I need to send a colleague a relatively large application (>5GB), and was thinking of how I could go about sending it. Cloud-based services such as DropBox won't work because the file is much bigger than the storage, Gmail won't allow me to send files larger than 25Mb, and using a regular USB Flash Drive would take much too long.

What I want to know if it is possible to transfer the files between the two computers without needing to be on the same network (For reference both of us are using MacBook Pro's, and we're a couple of states apart). I've tried using telnet, ssh, and ftp, but it seems that all of them require the two computers to be part of the same local area network (I was trying to have the other end connect to my computer by giving them the IP address of my computer). I was wondering if it were possible to somehow make my MacBook act as a server, have the other end connect, and then transfer the files. Is something like this feasible? Thank you in advance!

  • You need to get your external IP address and make sure that port forwarding is turned on for whichever service you use.
    – andrewmh20
    Mar 30, 2016 at 5:53
  • Alright, so for port forwarding, I looked up my external IP address (which I found on google as a "Public IP address", and I'm simply assuming finding it this easily is standard procedure) and got the numbers for certain open ports (Which I found by putting the Public IP address on Network Utility", how would I go about sending the file to the other side? Thank you for steering me in the right direction, btw. Mar 30, 2016 at 6:26
  • Can I assume both users are assigned their IP address dynamically from their ISP? Can I also assume you both are using NAT? Also, can I assume you both only have IPv4 and no IPv6 addressing? Will this transfer be a one time thing or something that happens frequently? None of this information is in your question and one really should know this before posting an answer. Mar 30, 2016 at 8:42
  • If I make some assumptions, I could post an answer like the following. On each end, there is a router and at least a Mac. Edit each router's settings so IP address of the Mac on the same LAN is in the router's DMZ. This is the IP address shown under System Preferences. This eliminates the need to setup up port forwarding. You then communicate between the Mac's using the WAN address dynamically assigned to the routers. In other words, the address shown when accessing a site like http://whatismyipaddress.com/. Mar 30, 2016 at 9:03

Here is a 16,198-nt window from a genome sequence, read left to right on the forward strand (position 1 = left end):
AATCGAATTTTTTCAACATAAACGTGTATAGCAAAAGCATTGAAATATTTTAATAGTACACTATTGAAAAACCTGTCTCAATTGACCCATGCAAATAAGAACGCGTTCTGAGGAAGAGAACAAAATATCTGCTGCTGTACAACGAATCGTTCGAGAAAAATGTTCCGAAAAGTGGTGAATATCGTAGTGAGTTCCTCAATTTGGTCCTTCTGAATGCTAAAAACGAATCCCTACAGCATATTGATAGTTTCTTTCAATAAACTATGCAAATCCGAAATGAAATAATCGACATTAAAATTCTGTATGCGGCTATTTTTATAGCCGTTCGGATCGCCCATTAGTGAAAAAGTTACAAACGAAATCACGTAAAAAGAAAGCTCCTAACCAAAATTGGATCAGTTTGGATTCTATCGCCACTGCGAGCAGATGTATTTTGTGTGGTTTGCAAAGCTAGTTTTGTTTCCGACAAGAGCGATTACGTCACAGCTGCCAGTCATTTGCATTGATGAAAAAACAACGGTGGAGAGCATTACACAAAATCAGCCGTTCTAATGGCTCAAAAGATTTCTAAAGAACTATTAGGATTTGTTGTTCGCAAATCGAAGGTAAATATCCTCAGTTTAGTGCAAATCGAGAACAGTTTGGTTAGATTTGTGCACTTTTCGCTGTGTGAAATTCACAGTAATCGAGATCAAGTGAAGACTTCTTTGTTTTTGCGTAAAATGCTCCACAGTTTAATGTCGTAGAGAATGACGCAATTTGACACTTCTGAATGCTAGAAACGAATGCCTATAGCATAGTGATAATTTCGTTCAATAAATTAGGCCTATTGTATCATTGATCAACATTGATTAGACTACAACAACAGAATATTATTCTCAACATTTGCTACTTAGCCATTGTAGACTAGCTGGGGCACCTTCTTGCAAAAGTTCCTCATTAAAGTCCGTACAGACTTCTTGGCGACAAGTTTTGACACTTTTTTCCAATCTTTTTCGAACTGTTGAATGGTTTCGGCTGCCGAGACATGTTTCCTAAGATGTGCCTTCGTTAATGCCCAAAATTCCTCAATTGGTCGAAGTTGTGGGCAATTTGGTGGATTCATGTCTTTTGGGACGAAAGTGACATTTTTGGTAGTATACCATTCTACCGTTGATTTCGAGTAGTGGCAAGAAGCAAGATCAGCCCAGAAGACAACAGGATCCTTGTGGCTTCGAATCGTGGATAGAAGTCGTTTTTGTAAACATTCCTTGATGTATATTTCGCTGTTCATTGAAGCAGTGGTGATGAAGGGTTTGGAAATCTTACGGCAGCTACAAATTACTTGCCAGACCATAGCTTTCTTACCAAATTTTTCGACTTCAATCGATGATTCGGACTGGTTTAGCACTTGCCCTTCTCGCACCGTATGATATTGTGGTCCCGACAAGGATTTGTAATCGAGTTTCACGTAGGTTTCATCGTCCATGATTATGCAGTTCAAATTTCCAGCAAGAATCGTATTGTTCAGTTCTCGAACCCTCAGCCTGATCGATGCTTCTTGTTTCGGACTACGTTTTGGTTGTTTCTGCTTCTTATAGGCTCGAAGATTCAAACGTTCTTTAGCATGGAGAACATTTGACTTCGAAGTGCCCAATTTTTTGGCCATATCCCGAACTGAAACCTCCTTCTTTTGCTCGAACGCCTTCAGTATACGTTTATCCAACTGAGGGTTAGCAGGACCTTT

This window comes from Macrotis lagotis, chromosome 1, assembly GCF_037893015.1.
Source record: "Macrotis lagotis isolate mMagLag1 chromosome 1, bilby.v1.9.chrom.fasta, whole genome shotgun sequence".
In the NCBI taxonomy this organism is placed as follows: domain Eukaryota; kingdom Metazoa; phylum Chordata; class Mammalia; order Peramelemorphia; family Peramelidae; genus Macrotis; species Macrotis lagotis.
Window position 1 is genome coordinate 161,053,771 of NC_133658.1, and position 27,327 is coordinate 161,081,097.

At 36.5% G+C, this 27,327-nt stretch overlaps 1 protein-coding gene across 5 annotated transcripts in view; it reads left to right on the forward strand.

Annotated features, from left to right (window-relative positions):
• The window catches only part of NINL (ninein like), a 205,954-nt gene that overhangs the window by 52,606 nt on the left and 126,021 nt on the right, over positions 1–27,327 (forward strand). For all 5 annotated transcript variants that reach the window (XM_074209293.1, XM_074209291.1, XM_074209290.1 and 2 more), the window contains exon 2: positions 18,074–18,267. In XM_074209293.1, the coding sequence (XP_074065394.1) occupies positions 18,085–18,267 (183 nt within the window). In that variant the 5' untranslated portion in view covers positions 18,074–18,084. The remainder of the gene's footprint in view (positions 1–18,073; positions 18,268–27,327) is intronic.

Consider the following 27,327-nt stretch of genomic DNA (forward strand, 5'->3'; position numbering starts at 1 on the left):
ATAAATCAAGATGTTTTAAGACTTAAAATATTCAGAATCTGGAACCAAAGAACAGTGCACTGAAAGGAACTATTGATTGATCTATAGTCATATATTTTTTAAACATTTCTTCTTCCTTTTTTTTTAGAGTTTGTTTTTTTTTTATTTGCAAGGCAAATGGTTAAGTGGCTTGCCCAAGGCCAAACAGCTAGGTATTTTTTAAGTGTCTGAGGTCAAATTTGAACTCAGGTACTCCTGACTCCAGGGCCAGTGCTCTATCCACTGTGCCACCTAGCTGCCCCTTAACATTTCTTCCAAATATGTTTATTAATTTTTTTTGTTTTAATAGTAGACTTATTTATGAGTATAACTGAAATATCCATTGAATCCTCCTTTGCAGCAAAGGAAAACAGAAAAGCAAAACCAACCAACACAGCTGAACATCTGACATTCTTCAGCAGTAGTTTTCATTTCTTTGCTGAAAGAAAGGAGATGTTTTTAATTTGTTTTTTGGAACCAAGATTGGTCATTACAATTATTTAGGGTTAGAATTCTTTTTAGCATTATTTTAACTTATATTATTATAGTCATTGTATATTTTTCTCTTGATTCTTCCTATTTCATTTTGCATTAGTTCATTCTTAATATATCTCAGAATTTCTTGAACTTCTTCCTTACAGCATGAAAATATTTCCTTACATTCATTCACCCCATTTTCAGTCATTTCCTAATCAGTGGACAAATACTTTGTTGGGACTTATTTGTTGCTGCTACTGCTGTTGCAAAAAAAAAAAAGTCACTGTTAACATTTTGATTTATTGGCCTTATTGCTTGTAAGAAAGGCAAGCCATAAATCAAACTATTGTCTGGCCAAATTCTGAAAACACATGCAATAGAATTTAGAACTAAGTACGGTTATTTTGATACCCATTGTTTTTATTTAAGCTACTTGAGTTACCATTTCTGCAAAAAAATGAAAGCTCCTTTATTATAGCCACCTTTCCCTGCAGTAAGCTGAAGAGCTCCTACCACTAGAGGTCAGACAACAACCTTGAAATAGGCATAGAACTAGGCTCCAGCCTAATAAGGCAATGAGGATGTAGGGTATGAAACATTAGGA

• Use BitTorrent Sync. Getsync.com
    – Mirco
    Apr 1, 2016 at 11:46

2 Answers 2


The classic way of copying files between two *NIX boxes (Mac, BSD or some Linux) is via the scp command.

This method requires knowledge of the public IP address of the target device, or an IP address within the same VPN. A tool which can help accessing computers over the internet is a Dynamic DNS service, like No-IP or DynDNS. No-IP offers a free service which is more than adequate for your purposes (used it myself). This gives your machine a publicly accessible hostname.

Once you've established the target device's IP, you need to fire up your Terminal, and call the scp command. For the sake of simplicity we'll assume that the target IP is, and that you've already set up SSH keys.

Your scp command should look something like this:

>> scp /source/file/here [email protected]:/target/file/here

or when using a hostname:

>> scp /source/file/here [email protected]:/target/file/here

If you check scp man pages, it tells you that the first parameter (the source file) should also be defined with a user and a machine. When using a local file, the necessary details are added for you, so you only have to provide the file path.

Here is a link to the scp man page: http://linux.die.net/man/1/scp

And here's a link to a tutorial: https://kb.iu.edu/d/agye

Bonus: if you need to sync a larger number of files more often, maybe something like BitTorrent Sync could be of interest to you. I haven't really tried it myself with larger files tho.


The inherent problem with using command line tools like scp or sftp is that even after you get your external IP address, you need to configure your firewall/router to allow that traffic to get to your computer. But do you control (own) that firewall/router? If you don't, then how do you make the connection?

Have you tried Skype?

I once used Skype to transfer an ISO that was about 2GB in size. I was in a similar situation as you but while I controlled my router, my friend did not control the one he was behind and the owner was unwilling to help out. Walking him through the process of entering commands on Terminal was proving to be difficult so I had to find something else. Using Skype, I was able to transfer the ISO.

I just went on their site and checked....

enter image description here

Unfortunately, I can't test right now as I don't have someone available (with time) to test out sending a large file.

Another option is TeamViewer.

With it, you can not only remote control another computer over the Internet, you can transfer files. A quick look on their website reveals:

enter image description here

They support virtually every platform - Mac, Windows, Linux, even Blackberry (yeah, BB!). It's also Free for personal use. They even have a "portable version" that doesn't get installed. You can just copy the executable to a USB stick and use it on any computer without it modifying any files.

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